By the time we leave at 9, the others have arrived: we're on our way to a student-led conference at the Adventist university an hour away. I speak for 45 minutes on crossing cultures to a room with 200 students. The translator is doing this for the first time - and she does a great job, assisted by the whispers of experienced professors on the first row.
The Q&A panel consists of an Indonesian who moved to Bandung for school, a Ugandan who is in his first of three years of a masters program, and a middle-aged woman in language school. The student questions and responses are enthusiastic.
We eat lunch together after a photo session - everyone wants a selfie with us. Lunch is yummy: vegetarian, of course. They hand me an envelope wtih a donation to a local women's shelter: how cool is that?
Monday - Wednesday
We are off to Jogjakarta for an organizational meeting. It is mid-island: 1 hour by plane and 8 hours by train or bus. We fly.
|A military plane cruises across the crosswalk from the plane to the terminal|
|Someone snaps a quick picture at supper.|
It's a relief to come into the house after travel. I unpack and set the suitcase to the side.
W lifts my Bernina sewing machine onto my desk. I match the pattern on 4 meters of printed batik fabric ($11 in Jogjakarta). It doesn't take much time to sew it into a big square and set it on the dining table as a tablecloth.
My favorite - and most relaxing - chore when having people over is setting the table. I think about and pray over our guests.
We're celebrating Thanksgiving with our team. We're either early or late, depending on the passport. Canadian Thanksgiving falls around October 11 but the Americans will celebrate next week. W's off to teach in Malaysia then - so we decide to have our Thanksgiving a week early.
W brings down the Christmas tree: I'll be decorating this weekend. It makes me happy to see the empty tree standing near the entry.
The turkey has been submerged for a day in a plastic pail filled with salt water. I wonder in advance: "Will turkey smell as good cooking in this heat as in a cool Seattle kitchen?" The answer? Yes. Everyone brings food to share: sweet potatoes, beans, and more. The table will be groaning.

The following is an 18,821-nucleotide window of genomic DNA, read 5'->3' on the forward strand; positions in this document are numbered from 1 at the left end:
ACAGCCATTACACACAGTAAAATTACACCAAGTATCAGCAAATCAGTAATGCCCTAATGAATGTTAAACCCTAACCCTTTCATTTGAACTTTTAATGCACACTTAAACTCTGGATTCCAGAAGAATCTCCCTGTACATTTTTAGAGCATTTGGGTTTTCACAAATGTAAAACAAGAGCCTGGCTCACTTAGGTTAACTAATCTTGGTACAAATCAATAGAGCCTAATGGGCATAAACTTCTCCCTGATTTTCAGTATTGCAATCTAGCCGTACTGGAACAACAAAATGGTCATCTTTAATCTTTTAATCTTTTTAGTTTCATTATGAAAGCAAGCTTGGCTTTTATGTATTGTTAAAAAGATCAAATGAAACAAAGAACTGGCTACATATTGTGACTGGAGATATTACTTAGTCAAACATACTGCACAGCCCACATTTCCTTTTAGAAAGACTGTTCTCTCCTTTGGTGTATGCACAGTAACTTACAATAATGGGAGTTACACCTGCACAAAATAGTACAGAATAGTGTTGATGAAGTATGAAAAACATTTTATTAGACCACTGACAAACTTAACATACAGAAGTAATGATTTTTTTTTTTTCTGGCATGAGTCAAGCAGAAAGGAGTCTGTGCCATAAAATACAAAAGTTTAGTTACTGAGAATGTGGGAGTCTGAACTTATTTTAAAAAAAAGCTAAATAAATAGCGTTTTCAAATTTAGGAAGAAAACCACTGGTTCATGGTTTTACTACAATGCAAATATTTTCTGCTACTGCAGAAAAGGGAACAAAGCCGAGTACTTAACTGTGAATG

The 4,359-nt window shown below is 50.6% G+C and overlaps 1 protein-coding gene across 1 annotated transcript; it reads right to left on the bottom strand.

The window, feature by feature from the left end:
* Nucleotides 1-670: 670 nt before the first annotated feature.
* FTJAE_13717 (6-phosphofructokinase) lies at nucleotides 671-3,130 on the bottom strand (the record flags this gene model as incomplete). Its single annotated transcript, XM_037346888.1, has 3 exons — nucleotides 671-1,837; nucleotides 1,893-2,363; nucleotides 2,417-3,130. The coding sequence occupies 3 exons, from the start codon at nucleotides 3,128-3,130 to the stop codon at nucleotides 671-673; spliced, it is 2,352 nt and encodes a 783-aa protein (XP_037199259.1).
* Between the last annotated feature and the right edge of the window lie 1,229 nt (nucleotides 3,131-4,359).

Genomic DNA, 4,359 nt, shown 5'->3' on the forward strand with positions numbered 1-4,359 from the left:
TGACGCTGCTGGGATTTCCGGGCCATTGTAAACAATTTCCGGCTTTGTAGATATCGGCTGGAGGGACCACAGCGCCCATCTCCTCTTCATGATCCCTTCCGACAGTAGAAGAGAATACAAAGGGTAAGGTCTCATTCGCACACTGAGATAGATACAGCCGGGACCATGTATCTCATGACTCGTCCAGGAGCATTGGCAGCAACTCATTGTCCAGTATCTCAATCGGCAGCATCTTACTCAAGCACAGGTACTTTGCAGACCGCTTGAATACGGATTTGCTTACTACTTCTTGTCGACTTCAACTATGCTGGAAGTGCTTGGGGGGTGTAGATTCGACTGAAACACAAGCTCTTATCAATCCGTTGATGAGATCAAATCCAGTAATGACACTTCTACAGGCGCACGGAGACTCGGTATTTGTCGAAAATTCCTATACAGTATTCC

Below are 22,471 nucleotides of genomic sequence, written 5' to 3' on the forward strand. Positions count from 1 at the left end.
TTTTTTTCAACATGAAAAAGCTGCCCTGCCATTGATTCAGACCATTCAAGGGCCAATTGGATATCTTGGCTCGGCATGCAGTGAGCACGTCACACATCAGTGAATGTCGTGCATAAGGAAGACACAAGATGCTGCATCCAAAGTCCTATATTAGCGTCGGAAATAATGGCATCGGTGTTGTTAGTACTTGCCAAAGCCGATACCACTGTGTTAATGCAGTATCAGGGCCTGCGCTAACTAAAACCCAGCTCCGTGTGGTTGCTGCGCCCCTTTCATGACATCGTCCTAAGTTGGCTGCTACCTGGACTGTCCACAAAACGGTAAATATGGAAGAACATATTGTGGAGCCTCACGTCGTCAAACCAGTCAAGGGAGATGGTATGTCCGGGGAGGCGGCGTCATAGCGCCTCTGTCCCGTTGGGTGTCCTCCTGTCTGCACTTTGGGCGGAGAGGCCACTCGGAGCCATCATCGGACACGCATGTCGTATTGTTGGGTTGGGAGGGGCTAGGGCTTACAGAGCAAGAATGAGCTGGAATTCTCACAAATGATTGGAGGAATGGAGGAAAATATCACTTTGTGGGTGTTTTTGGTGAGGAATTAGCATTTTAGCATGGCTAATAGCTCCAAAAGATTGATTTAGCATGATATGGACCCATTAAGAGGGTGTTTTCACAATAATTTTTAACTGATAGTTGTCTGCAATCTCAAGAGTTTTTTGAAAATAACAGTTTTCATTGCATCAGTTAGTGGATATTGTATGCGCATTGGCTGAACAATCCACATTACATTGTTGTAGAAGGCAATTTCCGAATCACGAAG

Mandy comes from Jakarta in the late morning and settles in upstairs. She's been up since 3am (had to catch an early train). She unwinds, relaxes, and greet people as they start to arrive.
We prove Josue's theory of "two stomachs: one for savory, one for sweet" by eating the enormous feast and then having a piece of pumpkin pie with whipped cream. Leftovers and cookies disappear into doggie bags, to be enjoyed later.
|Whipped cream and cookies ...|
On a ribbon of paper, we write a few lines of what we're grateful for, before sharing that around the table. Then we pray our gratitude to God: what a pleasure to share good food and time with friends.
Indonesian-style, we line up for a selfie before hugging and saying goodbye to those going home. I am thankful tonight.
*I know that my redeemer lives, and that in the end he will stand on the earth. And after my skin has been destroyed, yet in my flesh I will see God; I myself will see him with my own eyes—I, and not another. How my heart yearns within me! Job 19:25-27 NIV
*Nations shall come to your light, and kings to the brightness of your dawn. Isaiah 60:3
*Jesus said, “Indeed, some are last who will be first, and some are first who will be last.” Luke 13:30
Moravian Prayer: Our Lord Jesus challenged the status quo when he dined with tax collectors and embraced those who society rejected. God of grace, inspire us to extend love to all, especially those who are marginalized. Amen.